In the next game, played as White against Flashblack on 9/127/00, he blunders badly with 50...Kb7??, allowing my Pawn to advance to the 5th rank, with a winning Lucena Position. Instead, he can play 50...Rf8, preventing the immediate advance of the pawn.

There actually is a way for White to *force* the advance of the Pawn, using a technique which I obviously did not remember or find during the game. If you go back to White's 48th move, instead of 48 Kf5?, I can play 48 Kh6!, a maneuver available because the Pawn in a Bishop's Pawn and not a Knight's Pawn. Play could continue 48...Rf8 49 Rf1!! (the key idea) Kc6 50 f5 Kd6 51 Re1 and his King is still cut off so it is now Lucena with a Pawn on the 5th, therefore easily won with the standard maneuver, which I flawlessly execute once he allows the push to the 5th rank. After this maneuver is completed he resigns, since the increment here is 4 seconds and not one second as in the last game.

1. e4 e5 2. Nf3 Nc6 3. d4 exd4 4. Bc4 d6 5. Nxd4 Nxd4 6. Qxd4 Nf6 7. Nc3 Be7 8. Bf4 O-O 9. O-O-O Bd7 10. Rhe1 a6 11. e5 dxe5 12. Bxe5 c5 13. Qd3 b5 14. Qd2? (14 Bxf6!) bxc4 15. Bxf6 Bxf6 16. Qxd7 Qxd7 17. Rxd7 Bxc3 18. bxc3 h6 19. Rc7 Rfc8 20. Ree7 Rxc7 21. Rxc7 Kf8 22. Rxc5 Re8 23. Rxc4 Re2 24. Rf4 g5 25. Rf3 Kg7 26. Kd1 Re6 27. Kd2 Kg6 28. c4 f5 29. c5 Re5 30. Rc3 Rd5+ 31. Ke3 Kf6 32. c6 Rd8 33. c7 Rc8 34. Kd4 Ke6 35. Rc6+ Kd7 36. Rxh6 Kxc7 37. Rxa6 Kb7 38. Ra5 Rxc2 39. Rxf5 Rxa2 40. f3? (40 h3) Rxg2 41. Ke4 Rxh2 42. Rxg5

Kind of silly to let him go from three Pawns down to only one Pawn down, but I suppose I was relying on getting a winning Lucena Postiion at the end of the exchanges.

Rh4+ 43. f4 Rh8 44. Rc5

Cutting off his King by three files.

Kb6 45. Rc1 Re8+ 46. Kf5 Rf8+ 47. Kg5 Rg8+ 48. Kf5?

There is a special maneuver available here to force the advance of the Pawn to the 5th rank, a maneuver which I obviously did not remember during the game. I should play 48 Kh6! Rf8 49 Rf1! (the key idea) Kc6 50 f5 Kd6 51 Re1, so it is still the Lucena Position with my Pawn now on the 5th rank, so an easy win.

Rf8+ 49. Ke4 Re8+ 50. Kf3 Kb7??

This allows me to advance my Pawn unimpeded, giving me tyhe winning Lucena Position. He should play 50...Rf8 to hold my feet to the fire to find the winning maneuver. The win is straightforward now.

51. f5 Rf8 52. Kf4 Rg8 53. f6 Rg2 54. Kf5 Rf2+ 55. Kg6 Rg2+ 56. Kf7 Rf2 57. Kg7 Rg2+ 58. Kf8 Rf2 59. f7 Rf3 60. Rc4 Kb6 61. Ke7 Re3+ 62. Kf6 Rf3+ 63. Ke6 Re3+ 64. Kf5 Rf3+ 65. Rf4 {Black resigns} 1-0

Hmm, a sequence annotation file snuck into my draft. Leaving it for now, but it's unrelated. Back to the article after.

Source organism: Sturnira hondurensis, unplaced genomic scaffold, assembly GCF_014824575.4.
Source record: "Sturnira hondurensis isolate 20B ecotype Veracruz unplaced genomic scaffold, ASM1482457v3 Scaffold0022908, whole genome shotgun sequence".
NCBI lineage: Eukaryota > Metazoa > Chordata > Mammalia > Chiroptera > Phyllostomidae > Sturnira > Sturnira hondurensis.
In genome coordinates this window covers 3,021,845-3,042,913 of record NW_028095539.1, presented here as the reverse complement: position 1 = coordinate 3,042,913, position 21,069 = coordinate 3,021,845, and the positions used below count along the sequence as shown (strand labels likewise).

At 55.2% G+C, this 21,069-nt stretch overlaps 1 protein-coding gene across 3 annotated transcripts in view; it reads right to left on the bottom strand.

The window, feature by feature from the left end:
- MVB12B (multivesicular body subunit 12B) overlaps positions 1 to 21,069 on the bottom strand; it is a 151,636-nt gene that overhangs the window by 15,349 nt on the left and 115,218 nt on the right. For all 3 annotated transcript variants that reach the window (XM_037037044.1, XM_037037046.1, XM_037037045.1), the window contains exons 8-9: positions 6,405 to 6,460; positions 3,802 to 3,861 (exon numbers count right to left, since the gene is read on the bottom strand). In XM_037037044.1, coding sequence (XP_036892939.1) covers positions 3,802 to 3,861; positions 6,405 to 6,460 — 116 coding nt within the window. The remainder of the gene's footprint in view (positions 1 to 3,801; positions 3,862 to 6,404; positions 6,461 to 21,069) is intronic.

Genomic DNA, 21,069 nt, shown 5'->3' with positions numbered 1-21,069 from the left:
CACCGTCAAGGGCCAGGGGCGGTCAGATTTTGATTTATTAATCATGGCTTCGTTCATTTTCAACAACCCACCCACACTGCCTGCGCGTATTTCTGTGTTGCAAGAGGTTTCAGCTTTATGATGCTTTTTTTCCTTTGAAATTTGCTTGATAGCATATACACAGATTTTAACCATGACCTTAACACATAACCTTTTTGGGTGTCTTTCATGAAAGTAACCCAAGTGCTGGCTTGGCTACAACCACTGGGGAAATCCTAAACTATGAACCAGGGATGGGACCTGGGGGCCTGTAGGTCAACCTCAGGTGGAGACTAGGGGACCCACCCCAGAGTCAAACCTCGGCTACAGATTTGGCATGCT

*****

And finally we come to the special case of the Rook Pawn. As White against kwiteaman, played on 3/15/97, the pertinent principles are well-illustrated. We reach the Rook and Pawn vs. Rook ending after 54...Kxb7. If I now play 55 Rc5, I cut his King off by 5(!) files, but I cannot win since my Pawn is still on the 2nd rank. His Rook simply checks my King which will be unable to support the Pawn's advance. So, I push the Pawn up 2, and after 55 h4 Kc7 56 Rd5, I have his King cut off by 4 files but the rule is that my Pawn needs to be on the 5th to be able to win this, not on the 4th as in the game. Black repeatedly opposes Rooks, allowing his King to inch closer as my Pawn advances, illustrating Black's drawing resources. Unfortunately for Black, before hitting on the drawing method he loses a vital tempo with 56...Kc6?. Later his 62...Kf6? loses immediately, but computer analysis shows that even the correct 62...Rh7 will lose against accurate play by White.

1. d4 d5 2. c4 e6 3. Nc3 Nf6 4. Bg5 Be7 5. e3 b6 6. Nf3 Bb7 7. cxd5 Nxd5 8. Bxe7 Qxe7 9. Nxd5 Bxd5 10. Bd3 Qb4+ 11. Qd2 Qxd2+ 12. Nxd2 O-O 13. O-O Nd7 14. Rfc1 c5 15. Bb5 Rfd8 16. Bxd7 Rxd7 17. dxc5 bxc5 18. Rxc5 Bxg2 19. Kxg2 Rxd2 20. Rac1 g6 21. R1c2 Rxc2 22. Rxc2 Rb8 23. b3 Rb7 24. Kf3 Kg7 25. Ke4 Kf6 26. Rc5 Rb4+ 27. Rc4 Rb6 28. Ra4 a6 29. Rc4 Rb5 30. Kf3 Ra5 31. Rc2 Rf5+ 32. Kg3 h5 33. b4 g5 34. a4 g4 35. Rb2 Kg5 36. b5 axb5 37. axb5 Rc5 38. b6 Rc8 39. b7 Rb8 40. Rb5+ f5 41. e4 h4+ 42. Kg2 Kf4 43. exf5 exf5 44. Rb4+ Kg5 45. f3 gxf3+ 46. Kxf3 f4? 47. Rb5+ Kf6 48. Kxf4 Ke7 49. Kg4 Kd7 50. Kxh4 Kc7 51. Kg5 Rg8+ 52. Kf4 Rf8+ 53. Rf5? (Kg5) Rh8 54. Kg3? (Rb5) Kxb7 55. h4 Kc7 56. Rd5 Kc6? (Rd8=) 57. Rd1 Rh7 58. Kg4 Rd7 59. Re1 Kd6 60. h5 Re7 61. Rh1 Ke6 62. h6 Kf6?

62...Rh7 63 Kg5 Kf7 64 Ra1! Rh8 (Black was in zugzwang) 65 Ra7ch Ke6 66 h7 followed by Kg6-g7 winning easily.